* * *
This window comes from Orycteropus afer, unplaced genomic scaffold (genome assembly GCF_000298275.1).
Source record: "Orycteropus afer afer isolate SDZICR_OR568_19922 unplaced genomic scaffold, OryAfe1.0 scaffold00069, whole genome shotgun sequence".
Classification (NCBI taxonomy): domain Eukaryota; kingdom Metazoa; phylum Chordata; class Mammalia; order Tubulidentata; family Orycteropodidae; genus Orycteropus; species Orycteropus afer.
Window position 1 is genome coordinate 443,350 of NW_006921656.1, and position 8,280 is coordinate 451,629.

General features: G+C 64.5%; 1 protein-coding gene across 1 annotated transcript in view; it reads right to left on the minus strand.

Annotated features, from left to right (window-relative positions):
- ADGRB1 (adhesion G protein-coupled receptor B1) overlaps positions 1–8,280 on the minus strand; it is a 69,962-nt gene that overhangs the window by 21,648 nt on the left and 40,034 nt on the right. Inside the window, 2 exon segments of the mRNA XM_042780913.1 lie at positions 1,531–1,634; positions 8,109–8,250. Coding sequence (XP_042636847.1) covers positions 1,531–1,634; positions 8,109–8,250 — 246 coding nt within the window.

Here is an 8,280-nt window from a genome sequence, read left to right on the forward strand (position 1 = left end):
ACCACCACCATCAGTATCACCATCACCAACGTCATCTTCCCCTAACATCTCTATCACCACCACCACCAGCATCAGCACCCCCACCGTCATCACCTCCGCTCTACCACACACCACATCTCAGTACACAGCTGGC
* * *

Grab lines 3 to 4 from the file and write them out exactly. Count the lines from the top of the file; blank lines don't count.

Classification (NCBI taxonomy): domain Eukaryota; kingdom Metazoa; phylum Chordata; class Mammalia; order Tubulidentata; family Orycteropodidae; genus Orycteropus; species Orycteropus afer.
Window position 1 is genome coordinate 443,350 of NW_006921656.1, and position 8,280 is coordinate 451,629.